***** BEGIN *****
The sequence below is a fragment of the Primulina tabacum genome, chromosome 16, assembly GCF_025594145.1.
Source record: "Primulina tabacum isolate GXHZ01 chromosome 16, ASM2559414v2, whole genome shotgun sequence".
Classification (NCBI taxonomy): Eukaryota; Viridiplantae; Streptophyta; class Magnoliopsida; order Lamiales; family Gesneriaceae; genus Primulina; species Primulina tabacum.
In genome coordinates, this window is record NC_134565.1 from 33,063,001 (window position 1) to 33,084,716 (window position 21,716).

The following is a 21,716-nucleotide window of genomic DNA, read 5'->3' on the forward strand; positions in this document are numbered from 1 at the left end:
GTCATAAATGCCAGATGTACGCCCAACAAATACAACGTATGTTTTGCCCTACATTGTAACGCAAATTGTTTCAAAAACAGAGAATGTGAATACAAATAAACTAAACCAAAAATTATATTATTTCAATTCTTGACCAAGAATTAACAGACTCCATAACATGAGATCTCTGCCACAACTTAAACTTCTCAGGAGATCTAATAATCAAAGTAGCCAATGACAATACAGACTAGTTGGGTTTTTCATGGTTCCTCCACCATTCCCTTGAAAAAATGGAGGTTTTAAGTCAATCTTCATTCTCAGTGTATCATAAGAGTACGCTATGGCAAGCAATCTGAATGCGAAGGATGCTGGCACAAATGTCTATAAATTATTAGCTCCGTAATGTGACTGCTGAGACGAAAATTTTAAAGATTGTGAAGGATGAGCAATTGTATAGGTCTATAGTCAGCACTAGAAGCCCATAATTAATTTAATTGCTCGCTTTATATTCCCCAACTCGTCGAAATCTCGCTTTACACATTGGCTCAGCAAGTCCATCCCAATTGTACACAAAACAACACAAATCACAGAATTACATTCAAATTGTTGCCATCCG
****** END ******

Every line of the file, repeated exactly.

The sequence below is a fragment of the Primulina tabacum genome, chromosome 16, assembly GCF_025594145.1.
Source record: "Primulina tabacum isolate GXHZ01 chromosome 16, ASM2559414v2, whole genome shotgun sequence".
Classification (NCBI taxonomy): Eukaryota; Viridiplantae; Streptophyta; class Magnoliopsida; order Lamiales; family Gesneriaceae; genus Primulina; species Primulina tabacum.
In genome coordinates, this window is record NC_134565.1 from 33,063,001 (window position 1) to 33,084,716 (window position 21,716).

The following is a 21,716-nucleotide window of genomic DNA, read 5'->3' on the forward strand; positions in this document are numbered from 1 at the left end:
GTCATAAATGCCAGATGTACGCCCAACAAATACAACGTATGTTTTGCCCTACATTGTAACGCAAATTGTTTCAAAAACAGAGAATGTGAATACAAATAAACTAAACCAAAAATTATATTATTTCAATTCTTGACCAAGAATTAACAGACTCCATAACATGAGATCTCTGCCACAACTTAAACTTCTCAGGAGATCTAATAATCAAAGTAGCCAATGACAATACAGACTAGTTGGGTTTTTCATGGTTCCTCCACCATTCCCTTGAAAAAATGGAGGTTTTAAGTCAATCTTCATTCTCAGTGTATCATAAGAGTACGCTATGGCAAGCAATCTGAATGCGAAGGATGCTGGCACAAATGTCTATAAATTATTAGCTCCGTAATGTGACTGCTGAGACGAAAATTTTAAAGATTGTGAAGGATGAGCAATTGTATAGGTCTATAGTCAGCACTAGAAGCCCATAATTAATTTAATTGCTCGCTTTATATTCCCCAACTCGTCGAAATCTCGCTTTACACATTGGCTCAGCAAGTCCATCCCAATTGTACACAAAACAACACAAATCACAGAATTACATTCAAATTGTTGCCATCCG